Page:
In any case, the simplest analysis techniques examine each variable separately. These are called univariate analyses (“univariate” means “for one variable”). As shown below, we should at least distinguish categorical from metric variables.
Minimal Overview Univariate Analyses
|Categorical||FREQUENCIES||Bar chart frequencies||Binomial test (2 categories)|
Chi-square goodness-of-fit test (3+ categories)
|Metric||DESCRIPTIVES||Histogram||One-sample t-test (mean) |
Kolmogorov-Smirnov test (distribution)
A next step could be to examine if 2 variables are associated in any way. This involves bivariate analyses (“bivariate” means “for 2 variables”). Distinguishing categorical from metric variables once again, we arrive at the simple overview below.
Minimal Overview Bivariate Association Analyses
|Variable A||Variable B||Table||Chart||Test|
|Categorical||Categorical||CROSSTABS||Stacked bar chart percentages||Chi-square independence test|
|Metric||Categorical||MEANS||Bar chart means by category||Independent samples t-test (2 categories)|
One-way ANOVA (3+ categories)
|Metric||Metric||CORRELATIONS||Scatterplot||Correlation test (non directional)|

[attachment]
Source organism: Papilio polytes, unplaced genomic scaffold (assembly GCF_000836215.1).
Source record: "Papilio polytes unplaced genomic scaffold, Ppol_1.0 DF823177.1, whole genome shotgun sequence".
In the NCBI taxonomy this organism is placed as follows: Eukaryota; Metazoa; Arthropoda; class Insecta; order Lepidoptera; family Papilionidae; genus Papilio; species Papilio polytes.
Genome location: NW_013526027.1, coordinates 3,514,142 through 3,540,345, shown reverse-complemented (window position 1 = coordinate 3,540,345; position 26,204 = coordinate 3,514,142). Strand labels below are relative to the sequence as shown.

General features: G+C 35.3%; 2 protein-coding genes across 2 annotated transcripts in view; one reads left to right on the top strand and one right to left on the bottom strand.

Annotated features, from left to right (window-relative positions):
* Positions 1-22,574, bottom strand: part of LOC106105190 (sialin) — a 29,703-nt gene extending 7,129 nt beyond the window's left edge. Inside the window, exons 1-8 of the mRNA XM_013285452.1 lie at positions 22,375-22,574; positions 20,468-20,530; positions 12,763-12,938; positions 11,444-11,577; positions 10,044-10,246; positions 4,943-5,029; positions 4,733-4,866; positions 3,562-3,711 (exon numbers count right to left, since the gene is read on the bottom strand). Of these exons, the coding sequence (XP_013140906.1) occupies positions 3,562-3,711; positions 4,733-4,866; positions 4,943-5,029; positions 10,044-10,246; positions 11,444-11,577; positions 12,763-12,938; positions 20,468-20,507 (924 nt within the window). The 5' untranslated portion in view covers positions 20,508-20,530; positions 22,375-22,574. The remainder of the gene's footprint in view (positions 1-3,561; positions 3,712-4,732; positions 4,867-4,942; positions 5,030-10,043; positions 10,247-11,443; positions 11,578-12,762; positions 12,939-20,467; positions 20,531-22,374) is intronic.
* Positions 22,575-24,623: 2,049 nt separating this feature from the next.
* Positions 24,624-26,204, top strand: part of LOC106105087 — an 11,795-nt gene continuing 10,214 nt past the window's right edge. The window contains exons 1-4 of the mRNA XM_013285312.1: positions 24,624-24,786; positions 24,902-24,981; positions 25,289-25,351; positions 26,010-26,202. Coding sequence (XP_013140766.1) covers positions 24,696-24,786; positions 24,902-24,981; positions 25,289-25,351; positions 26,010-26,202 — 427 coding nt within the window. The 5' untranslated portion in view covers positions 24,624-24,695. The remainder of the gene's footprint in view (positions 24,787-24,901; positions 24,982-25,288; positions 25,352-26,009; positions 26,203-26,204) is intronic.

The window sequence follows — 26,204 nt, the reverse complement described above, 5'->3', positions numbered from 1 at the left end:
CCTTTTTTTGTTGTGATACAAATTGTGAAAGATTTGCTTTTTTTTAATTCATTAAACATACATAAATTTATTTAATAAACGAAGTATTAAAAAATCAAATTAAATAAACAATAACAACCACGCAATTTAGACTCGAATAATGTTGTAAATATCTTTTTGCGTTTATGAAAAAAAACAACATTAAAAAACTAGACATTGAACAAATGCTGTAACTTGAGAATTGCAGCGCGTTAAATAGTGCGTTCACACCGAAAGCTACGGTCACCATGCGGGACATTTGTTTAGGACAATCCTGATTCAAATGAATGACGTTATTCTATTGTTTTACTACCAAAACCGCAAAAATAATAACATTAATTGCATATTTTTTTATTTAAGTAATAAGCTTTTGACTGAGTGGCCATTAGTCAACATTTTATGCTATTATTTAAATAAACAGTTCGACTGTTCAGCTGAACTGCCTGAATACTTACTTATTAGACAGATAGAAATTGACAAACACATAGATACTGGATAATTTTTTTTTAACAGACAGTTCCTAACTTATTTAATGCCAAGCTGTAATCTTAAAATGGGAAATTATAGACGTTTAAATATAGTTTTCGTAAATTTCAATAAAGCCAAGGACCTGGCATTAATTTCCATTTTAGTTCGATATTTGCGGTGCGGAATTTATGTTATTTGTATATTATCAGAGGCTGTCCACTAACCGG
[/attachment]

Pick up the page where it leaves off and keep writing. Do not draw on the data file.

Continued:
Simple linear regression (directional)
If you properly understand these tests, you'll start to see that most statistical tests are variations on these big 5 tests. For example,
- multiple regression is simple regression with more than 1 predictor;
- logistic regression is just regression with a dichotomous outcome variable;
- the Kruskal-Wallis test is basically a one-way ANOVA on ranked scores. And so on...
Is that all? No, not quite. First off, we only mentioned categorical and metric variables. Ideally, we'd distinguish
- dichotomous variables;
- nominal variables;
- ordinal variables and;
- metric variables.
We don't always need to treat these all separately but doing so results in a much more complete overview. We're working on it but it'll take another while.
For now, perhaps consult Which Statistical Test Should I Use?, part of which is shown below. Unfortunately, this overview is limited to statistical significance tests and does not suggest which tables and charts to use.
Thanks for reading!